TRMPAC in its own wordsExhibits from a civil trial reveal potential illegality and influence peddling
Jake Bernstein | April 01, 2005 | Texas Observer
Unlike other organizations, your corporate contributions to TRMPAC will be put to productive use,” reads the document subpoenaed from Texans for a Republican Majority Executive Director John Colyandro. It’s one of hundreds of exhibits offered into evidence for a recent civil trial—and presumedly, presented to the Travis County grand jury for its ongoing criminal investigation as well. The political brochure—paid for with corporate money—was aimed at donors to the Tom DeLay-founded PAC, and titled “TRMPAC GOALS.”
What, you may ask, made TRMPAC so “productive” that it could accomplish what “other” political organizations had been unable to do in a century of political campaigning?
It continues: “Rather than just paying for overhead, your support will fund a series of productive and innovative activities designed to increase our level of engagement in the political arena.”
Specifically, TRMPAC took corporate money in 2002 from companies with business before the Texas Legislature or the U.S. Congress and used it for fund-raising, phone banks, polling, and campaign support for individual state candidates. The interpretation of what constituted legal administrative expenses—up until now—consisted primarily of items such as rent, utilities, and clerical needs. Spending corporate or union money on candidates has been illegal in Texas since 1905, when farsighted legislators recognized that if the vast treasuries of corporations and unions were applied to elections, they could easily overwhelm our democratic system.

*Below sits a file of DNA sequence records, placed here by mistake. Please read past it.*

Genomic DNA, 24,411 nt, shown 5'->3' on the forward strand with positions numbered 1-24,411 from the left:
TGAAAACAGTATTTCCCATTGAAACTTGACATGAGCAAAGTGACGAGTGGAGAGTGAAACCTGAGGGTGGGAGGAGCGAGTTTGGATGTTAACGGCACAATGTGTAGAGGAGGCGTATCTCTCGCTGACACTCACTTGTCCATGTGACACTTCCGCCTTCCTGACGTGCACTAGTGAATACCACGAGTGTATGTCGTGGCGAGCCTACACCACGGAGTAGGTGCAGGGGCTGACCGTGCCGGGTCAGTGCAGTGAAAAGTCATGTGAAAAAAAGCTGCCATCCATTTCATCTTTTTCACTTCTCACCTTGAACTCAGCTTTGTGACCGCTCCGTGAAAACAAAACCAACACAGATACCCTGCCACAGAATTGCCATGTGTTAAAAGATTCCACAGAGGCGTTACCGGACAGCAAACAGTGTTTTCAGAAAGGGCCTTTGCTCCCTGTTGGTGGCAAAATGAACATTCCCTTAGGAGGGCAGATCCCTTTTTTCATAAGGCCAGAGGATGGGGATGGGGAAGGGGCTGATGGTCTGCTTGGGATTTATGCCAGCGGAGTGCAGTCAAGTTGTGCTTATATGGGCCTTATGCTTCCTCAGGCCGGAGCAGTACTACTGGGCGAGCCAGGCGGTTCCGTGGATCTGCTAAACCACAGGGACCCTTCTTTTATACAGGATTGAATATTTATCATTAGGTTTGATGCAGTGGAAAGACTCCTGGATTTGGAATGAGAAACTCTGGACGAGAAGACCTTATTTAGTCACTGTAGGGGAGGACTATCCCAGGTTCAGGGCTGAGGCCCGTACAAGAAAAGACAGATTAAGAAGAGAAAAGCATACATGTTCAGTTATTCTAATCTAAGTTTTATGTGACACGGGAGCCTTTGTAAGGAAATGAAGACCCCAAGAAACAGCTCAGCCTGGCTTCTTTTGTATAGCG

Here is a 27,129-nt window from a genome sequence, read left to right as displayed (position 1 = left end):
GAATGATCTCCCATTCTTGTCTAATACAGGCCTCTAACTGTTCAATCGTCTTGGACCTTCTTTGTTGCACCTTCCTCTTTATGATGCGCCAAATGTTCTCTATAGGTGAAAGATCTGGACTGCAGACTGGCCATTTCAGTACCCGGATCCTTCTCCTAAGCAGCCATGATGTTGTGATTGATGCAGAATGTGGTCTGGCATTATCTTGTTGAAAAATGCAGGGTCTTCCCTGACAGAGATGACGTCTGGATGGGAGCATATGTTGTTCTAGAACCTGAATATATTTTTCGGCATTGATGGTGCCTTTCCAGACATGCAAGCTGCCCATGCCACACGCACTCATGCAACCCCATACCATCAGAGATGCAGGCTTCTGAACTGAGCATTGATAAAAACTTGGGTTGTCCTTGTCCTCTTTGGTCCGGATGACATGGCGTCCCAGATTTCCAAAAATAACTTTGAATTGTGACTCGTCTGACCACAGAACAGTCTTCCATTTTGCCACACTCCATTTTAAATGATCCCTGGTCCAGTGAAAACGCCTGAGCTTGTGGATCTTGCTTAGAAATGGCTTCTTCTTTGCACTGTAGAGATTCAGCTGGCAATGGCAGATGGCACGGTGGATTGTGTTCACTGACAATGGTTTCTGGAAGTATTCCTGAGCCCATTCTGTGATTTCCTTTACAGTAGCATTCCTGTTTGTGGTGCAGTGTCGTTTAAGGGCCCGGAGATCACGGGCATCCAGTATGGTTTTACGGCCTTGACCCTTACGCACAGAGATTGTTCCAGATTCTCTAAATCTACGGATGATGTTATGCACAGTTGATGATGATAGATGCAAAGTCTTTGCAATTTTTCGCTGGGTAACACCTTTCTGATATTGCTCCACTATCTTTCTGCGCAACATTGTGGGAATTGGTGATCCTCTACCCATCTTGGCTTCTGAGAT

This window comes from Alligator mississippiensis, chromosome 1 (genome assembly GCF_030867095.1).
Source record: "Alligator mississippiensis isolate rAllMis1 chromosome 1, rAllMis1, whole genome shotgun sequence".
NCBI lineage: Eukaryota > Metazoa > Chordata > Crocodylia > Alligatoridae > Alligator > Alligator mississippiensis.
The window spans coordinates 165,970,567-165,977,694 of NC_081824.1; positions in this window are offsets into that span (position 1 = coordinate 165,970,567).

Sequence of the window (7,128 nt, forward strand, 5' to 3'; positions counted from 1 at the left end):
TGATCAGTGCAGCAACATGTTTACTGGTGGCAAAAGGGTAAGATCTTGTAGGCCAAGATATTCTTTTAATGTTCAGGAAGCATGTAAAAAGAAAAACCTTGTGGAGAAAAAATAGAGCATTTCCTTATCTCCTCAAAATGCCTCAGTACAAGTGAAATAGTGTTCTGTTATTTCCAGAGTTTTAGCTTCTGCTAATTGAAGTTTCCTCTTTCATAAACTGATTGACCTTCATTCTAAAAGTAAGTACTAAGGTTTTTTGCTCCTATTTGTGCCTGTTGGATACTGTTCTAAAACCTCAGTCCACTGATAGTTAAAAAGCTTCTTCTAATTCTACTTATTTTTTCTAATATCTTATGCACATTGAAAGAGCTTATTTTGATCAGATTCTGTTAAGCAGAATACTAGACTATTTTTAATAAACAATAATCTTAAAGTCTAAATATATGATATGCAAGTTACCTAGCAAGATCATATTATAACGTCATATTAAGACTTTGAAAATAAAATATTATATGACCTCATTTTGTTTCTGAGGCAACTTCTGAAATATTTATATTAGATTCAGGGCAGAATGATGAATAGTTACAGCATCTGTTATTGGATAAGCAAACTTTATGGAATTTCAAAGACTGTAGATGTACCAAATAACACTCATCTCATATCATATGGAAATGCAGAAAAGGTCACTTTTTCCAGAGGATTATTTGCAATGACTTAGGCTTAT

All told, TRMPAC spent $1.5 million, of which more than $600,000 was undeclared corporate money. (The PAC’s use of corporate cash went unreported to the Texas Ethics Commission.) TRMPAC documents, entered as exhibits during a week-long civil trial brought by losing Democratic candidates that ended March 4, refer to the historic opportunity that presented itself in 2002. (At press time, Senior District Judge Joe Hart, before whom the case was tried, had yet to reach a verdict.) Redistricting in 2001 had created new, solidly Republican House districts. And a number of corporate interests were bursting with pent-up desire for goodies past legislatures had failed to bestow.
And then there was Representative Tom Craddick (R-Midland). (See “Scandal in the Speaker’s Office,” Feb. 27, 2004.) Documents from the trial reveal that Craddick was intimately involved in TRMPAC activities: distributing checks, accepting corporate donations, attending fundraisers, reviewing prospective candidates, and talking with contributors. He did all of this while running for speaker of the Texas House, the crown on a 34-year legislative career. Craddick’s participation in the TRMPAC campaign may have violated a Texas statute designed to prevent outsiders from influencing a race to elect House speaker and a speaker candidate from trading favors for votes. Craddick’s attorney Roy Minton argues that no laws were broken and that all Craddick did was try to get Republicans elected, which he had been doing for 34 years.
An e-mail—one of several—from TRMPAC corporate fundraiser Warren Robold gives a glimpse of how the PAC saw Craddick’s involvement. Robold wrote Drew Maloney, a former DeLay legislative director turned lobbyist, on the eve of a Craddick visit to Washington, D.C. The e-mail hints that the selling point for corporate funders is Craddick as “the likely next Speaker.” Robold suggests that someone from the Kansas-based energy giant, Koch Industries, might be interested in meeting Craddick. (It’s not clear if the meeting ever happened.) The match would make sense. Charles Koch is a founding member of the Cato Institute and a big campaign donor. (The company’s PAC gave $3,000 to TRMPAC in 2002 and $913,359 in corporate money to federal Republican candidates, according to TPJ and the Center for Responsive Politics.) In recent years, Koch’s facilities in Texas have been fined millions of dollars for environmental and safety violations.